For two days, Muslims, Jews and Christians are convening at the Vatican to discuss ethical approaches to the end of life. The conference, Religion and Medical Ethics, debates when exactly is the end of life and what should be done at that point.
One of the medical representatives of Islam says for each person involved in the death process, the word means something different.
DR. AASIM PADELA
Director, Initiative on Islam and Medicine
“We have different constructions of what death is. For physicians, we want a point when we can stop treatment, right? For us, that's what that provides a moral endpoint to health care treatments. For patients, death is a part where they cannot have community behaviors around this, they can start the morning rituals, families and, you know, surrogate decision makers can live on. For biologists, they think about death as a point where their organism no longer exists, right? And philosophers think about that when a person is no longer present.”
In this way, religious leaders, medical experts and scholars are able to share what they believe regarding the dignity of life and how they can all work together in this regard.
Rome's Rabbi Di Segni explained that Jews are in favor of protecting life, but one unavoidable part of it is death. He said more than likely, suffering accompanies it.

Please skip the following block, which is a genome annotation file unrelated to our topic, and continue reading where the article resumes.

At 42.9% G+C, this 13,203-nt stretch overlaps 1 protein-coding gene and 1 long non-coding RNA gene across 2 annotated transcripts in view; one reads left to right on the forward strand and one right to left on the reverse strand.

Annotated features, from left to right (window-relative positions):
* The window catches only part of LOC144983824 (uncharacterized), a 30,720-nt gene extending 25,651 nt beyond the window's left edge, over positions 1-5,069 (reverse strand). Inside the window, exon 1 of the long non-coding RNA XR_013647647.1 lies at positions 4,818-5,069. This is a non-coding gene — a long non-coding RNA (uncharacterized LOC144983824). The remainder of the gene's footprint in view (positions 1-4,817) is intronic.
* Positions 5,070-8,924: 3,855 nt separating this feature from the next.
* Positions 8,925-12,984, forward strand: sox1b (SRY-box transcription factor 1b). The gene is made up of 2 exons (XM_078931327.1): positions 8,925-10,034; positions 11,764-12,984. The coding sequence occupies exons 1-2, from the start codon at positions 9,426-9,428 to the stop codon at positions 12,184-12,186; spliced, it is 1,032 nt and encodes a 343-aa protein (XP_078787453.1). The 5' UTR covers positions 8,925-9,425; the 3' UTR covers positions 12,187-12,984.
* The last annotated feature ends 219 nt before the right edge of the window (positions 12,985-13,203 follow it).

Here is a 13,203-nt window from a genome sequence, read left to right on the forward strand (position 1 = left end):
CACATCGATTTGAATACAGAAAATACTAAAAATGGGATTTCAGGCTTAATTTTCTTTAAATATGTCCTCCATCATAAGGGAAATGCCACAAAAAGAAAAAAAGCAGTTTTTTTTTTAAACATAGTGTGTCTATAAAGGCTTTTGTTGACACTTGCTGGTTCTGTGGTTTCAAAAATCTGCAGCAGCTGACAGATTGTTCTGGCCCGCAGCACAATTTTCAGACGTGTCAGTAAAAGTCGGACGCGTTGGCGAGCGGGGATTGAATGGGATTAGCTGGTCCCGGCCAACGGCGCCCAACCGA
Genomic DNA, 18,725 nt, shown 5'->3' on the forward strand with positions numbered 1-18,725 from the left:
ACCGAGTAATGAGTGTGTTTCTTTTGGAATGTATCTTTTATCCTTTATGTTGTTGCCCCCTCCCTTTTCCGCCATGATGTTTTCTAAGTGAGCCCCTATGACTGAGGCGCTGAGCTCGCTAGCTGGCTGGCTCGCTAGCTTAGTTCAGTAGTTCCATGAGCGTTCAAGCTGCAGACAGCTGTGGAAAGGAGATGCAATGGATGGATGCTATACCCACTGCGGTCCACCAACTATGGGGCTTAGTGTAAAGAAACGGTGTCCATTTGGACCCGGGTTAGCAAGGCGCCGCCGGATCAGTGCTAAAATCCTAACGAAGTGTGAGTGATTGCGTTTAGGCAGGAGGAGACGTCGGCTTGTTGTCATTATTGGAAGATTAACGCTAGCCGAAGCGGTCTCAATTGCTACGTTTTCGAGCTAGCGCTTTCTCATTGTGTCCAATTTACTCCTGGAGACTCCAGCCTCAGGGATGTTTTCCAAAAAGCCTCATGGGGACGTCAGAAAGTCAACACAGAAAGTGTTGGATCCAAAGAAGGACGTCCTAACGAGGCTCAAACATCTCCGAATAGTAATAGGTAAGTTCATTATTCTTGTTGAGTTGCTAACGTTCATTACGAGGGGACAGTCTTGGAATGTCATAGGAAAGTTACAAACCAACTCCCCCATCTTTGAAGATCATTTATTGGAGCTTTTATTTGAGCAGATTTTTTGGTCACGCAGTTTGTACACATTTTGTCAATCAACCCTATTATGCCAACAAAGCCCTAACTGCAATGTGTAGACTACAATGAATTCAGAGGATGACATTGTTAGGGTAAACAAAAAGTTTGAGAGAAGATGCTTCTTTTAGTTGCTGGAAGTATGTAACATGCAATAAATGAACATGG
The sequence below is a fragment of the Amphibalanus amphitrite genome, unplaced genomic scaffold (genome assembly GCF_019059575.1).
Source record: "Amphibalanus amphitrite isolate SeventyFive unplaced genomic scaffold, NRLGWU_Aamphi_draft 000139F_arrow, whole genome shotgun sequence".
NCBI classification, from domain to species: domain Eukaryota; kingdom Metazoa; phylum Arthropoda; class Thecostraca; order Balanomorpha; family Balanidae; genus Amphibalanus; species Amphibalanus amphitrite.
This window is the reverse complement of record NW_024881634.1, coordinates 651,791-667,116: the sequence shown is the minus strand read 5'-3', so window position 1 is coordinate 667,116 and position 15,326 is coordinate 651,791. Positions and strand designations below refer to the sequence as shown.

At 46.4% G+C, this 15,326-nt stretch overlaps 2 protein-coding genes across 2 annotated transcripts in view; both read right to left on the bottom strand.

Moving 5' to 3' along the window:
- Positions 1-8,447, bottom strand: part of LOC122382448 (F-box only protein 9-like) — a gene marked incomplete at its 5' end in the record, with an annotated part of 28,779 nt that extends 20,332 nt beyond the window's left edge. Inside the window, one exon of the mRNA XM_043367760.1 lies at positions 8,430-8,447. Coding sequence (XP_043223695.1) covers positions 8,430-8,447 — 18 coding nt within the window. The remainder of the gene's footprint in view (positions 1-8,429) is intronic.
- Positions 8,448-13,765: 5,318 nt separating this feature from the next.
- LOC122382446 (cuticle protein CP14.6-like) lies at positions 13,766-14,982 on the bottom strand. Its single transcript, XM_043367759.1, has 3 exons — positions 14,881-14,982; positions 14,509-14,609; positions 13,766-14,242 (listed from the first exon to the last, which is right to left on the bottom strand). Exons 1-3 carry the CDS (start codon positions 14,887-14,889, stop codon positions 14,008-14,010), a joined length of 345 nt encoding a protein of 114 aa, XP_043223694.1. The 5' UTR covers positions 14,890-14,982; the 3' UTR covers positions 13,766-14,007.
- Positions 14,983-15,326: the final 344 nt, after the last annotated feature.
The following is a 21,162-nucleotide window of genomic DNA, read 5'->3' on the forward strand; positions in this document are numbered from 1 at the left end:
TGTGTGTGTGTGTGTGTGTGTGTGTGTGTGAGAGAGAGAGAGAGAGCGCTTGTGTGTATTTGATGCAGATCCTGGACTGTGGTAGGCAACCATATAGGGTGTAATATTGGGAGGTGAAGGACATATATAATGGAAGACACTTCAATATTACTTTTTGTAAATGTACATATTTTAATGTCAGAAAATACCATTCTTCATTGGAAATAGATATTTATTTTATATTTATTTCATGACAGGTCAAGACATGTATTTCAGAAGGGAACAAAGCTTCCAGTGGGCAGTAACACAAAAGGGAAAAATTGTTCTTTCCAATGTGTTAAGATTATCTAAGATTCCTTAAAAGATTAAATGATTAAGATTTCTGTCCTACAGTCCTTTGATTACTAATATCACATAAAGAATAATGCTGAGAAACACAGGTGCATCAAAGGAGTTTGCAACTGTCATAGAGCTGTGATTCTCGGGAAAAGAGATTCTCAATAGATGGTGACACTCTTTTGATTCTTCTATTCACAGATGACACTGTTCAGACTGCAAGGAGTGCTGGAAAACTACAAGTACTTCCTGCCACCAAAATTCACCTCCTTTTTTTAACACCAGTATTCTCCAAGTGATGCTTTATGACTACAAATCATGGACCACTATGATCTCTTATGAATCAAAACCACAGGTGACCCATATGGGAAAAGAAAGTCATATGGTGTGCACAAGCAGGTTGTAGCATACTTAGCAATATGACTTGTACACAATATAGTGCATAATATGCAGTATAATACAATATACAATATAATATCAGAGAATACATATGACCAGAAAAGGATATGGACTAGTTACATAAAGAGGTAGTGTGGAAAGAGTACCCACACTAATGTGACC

DR. RICCARDO DI SEGNI
Chief Rabbi of Rome
“Suffering inevitably is a part of life. From it, we can also understand the meaning of purification. This does not mean that suffering must, when possible, not be addressed or helped. If you can fight suffering, you have to do everything to fight it. Yet, it is one point to combat suffering, to eliminate it and another to eliminate the person suffering.”
DR. NUNZIATINA COMORETTO
Pontifical Academy for Life
“Caring relationships, patience, generosity, and loving acceptance are extraordinary ways of therapy for the sick person. This also affects the family itself. In this moment, the family is able to receive attention from their small community, all the way up to the extended community, which is society at large.'
Thus implementation of palliative care at every age level of a sick patient is a big conference topic. The three monotheistic religions are seeking how medical professionals and caregivers can include well-rounded assistance for the patient, which includes spiritual, emotional, psychological and physical care.